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City Council

Kent City Council adjusts budget for 2014

Approves funding for additional police, emergency repairs to Wilson Playfields 


KENT, Wash. – December 13, 2013 – In response to higher than anticipated revenues, the Kent City Council voted last Tuesday to adjust the city’s biennial budget to include funding for additional police officers, emergency repairs to Wilson Playfields and payments toward financial reserves and debt.   


The additional revenues are due to increased business activity and belt-tightening by city employees.   


According to Interim Chief Administrative Officer Tom Brubaker, it is a combination of the additional revenues and expense reductions in other areas that allow these adjustments. 


“While we’re seeing additional revenues in the general fund, not all accounts are healthy. That’s why we must manage conservatively as the budget moves forward,” Brubaker said.  


The budget adjustment includes funding to hire six police officers, a jail corrections officer, an administrative assistant to the police chief and a consultant to help bring more retail activity to the city. 


“This adjustment allows us to bring back some of the things that we had to do without during the recession," Council President Dennis Higgins said. "It allows us to get more police on the streets, allows us to deal with increased permit activity and allows us to fix a very critical city facility in Wilson Playfields.” 


The council agreed to allocate $500,000 towards synthetic turf replacement at Wilson Playfields, a popular soccer, baseball and softball complex along 132nd Avenue Southeast.  


Originally installed 12 years ago, the turf is past its recommended eight-year useful life.  The cost to replace the turf is an estimated at $1.5 million to $2 million. A large part of the remaining funds will come from the Capital Projects Fund, forcing delay of other projects.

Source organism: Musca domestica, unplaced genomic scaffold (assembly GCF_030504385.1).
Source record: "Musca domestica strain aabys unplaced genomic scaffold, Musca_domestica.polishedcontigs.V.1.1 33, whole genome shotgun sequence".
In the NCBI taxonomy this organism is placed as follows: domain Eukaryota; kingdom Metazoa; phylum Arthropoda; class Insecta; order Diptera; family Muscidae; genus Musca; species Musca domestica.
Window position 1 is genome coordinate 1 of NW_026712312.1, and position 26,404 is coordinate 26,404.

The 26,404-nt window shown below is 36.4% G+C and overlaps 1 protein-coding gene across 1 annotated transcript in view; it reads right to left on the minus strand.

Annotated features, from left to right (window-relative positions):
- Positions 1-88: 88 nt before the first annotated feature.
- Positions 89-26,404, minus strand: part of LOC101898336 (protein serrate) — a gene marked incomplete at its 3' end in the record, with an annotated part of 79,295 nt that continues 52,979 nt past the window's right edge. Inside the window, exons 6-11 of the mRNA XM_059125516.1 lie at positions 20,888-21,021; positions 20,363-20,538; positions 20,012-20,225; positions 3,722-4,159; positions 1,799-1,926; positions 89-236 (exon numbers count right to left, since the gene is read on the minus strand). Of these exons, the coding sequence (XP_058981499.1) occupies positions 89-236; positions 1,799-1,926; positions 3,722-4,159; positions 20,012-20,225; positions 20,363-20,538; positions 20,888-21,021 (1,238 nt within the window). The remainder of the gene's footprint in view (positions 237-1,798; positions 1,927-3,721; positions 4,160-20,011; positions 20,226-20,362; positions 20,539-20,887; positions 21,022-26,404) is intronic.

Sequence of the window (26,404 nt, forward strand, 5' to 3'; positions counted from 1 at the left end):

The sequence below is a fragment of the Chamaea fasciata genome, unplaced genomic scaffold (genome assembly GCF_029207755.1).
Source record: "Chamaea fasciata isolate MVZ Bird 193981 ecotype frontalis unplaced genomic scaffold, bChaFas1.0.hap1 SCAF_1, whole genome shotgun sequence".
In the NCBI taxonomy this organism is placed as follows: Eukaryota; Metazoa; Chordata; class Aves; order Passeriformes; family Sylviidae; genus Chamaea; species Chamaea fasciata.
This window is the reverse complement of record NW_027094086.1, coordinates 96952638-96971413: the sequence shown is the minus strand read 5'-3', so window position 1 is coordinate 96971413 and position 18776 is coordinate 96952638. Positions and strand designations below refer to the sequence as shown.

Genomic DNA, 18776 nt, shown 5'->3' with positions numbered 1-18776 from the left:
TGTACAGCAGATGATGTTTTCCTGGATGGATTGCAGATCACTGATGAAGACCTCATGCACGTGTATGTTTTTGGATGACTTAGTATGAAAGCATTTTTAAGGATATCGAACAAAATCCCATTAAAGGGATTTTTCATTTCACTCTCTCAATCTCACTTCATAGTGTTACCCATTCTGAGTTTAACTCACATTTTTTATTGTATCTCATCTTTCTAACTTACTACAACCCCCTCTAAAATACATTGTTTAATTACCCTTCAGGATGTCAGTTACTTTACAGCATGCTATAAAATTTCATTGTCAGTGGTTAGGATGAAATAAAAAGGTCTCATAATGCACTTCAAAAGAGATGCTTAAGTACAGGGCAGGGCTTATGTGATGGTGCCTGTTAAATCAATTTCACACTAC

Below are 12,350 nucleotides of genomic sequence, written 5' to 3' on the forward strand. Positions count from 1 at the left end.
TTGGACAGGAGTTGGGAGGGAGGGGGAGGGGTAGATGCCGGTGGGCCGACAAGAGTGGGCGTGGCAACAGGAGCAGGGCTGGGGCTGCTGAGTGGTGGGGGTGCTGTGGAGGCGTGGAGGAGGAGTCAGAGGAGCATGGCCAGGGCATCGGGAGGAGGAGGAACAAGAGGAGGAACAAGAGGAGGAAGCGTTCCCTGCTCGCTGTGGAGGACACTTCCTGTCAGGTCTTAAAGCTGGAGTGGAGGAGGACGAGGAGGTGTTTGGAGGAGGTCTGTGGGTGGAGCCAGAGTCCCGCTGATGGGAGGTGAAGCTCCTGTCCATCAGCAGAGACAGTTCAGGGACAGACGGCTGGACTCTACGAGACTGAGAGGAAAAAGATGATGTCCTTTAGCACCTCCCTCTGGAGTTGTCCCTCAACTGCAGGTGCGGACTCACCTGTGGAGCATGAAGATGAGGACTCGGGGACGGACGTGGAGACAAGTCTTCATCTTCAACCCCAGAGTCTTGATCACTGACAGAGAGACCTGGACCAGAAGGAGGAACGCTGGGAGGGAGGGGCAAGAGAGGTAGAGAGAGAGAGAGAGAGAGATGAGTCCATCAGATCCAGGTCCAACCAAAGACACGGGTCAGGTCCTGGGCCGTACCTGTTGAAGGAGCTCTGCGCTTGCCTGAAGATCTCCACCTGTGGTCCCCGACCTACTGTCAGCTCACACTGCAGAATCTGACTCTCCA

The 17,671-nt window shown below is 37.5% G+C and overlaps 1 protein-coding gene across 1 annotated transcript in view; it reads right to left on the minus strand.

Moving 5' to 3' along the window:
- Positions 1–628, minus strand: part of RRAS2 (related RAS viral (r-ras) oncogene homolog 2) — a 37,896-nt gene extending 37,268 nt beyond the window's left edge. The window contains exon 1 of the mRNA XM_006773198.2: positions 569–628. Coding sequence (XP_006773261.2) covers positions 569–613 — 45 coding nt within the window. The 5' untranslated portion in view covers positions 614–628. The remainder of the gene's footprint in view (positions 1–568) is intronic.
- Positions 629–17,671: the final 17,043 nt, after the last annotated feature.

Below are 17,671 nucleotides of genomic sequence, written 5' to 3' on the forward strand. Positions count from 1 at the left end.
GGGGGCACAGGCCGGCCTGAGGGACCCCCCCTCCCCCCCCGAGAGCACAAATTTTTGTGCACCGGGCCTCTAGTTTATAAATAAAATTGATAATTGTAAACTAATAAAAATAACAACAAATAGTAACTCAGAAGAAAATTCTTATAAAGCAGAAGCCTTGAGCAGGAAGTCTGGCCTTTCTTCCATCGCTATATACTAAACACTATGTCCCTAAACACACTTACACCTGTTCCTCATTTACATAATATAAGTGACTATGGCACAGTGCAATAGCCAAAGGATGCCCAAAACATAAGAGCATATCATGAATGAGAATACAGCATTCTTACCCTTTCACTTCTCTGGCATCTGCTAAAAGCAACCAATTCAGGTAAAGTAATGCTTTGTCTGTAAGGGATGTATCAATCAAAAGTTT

Brubaker said the city made great strides in funding its reserves.  


“Our city, like other governments and most individuals met some really rough waters during the recession.  We laid off staff, deferred maintenance, reduced or cut services and programs and borrowed from long term capital accounts – similar to borrowing from your long term savings account.  As we achieve more financial stability, we now must pay those accounts back,” Brubaker said. 


Other highlights of the budget adjustment include: 

  • Reaching a fully-funded 10% General Fund reserve (a safeguard for unanticipated revenue shortfalls) rather than the 8% originally budgeted for 2013   
  • Fully funding the city’s emergency reserves two years ahead of schedule at $1.5 million 
  • Paying down the Capital Improvements Fund by approximately $4 million   


City council president Dennis Higgins said the council is mindful the unanticipated revenues are a temporary boost to the city’s bottom line.   


“While we’re seeing some results from the economic recovery, we need to continue to manage city revenue and pay down our debt,” Higgins said. 


"And that’s what we’re doing with the bulk of this money – it will go to pay off internal debt,” says Higgins.  “We’re very frugally making a careful investment to restore basic services we were forced to eliminate during the recession. 


“As for Wilson Playfields, without replacement of the turf, we’d have to shut the fields down. With over 800 games and 40,000 participants each year, maintaining this well-used community asset is a smart investment.” 


The council adopted its first two-year budget in December 2012, rather than voting each year on a budget. The decisions this year are adjustments to the 2013-14 budget. 


The city budget is available online at KentWA.gov/Budget 


Media Contact:  

Michelle Wilmot, Kent Community & Public Affairs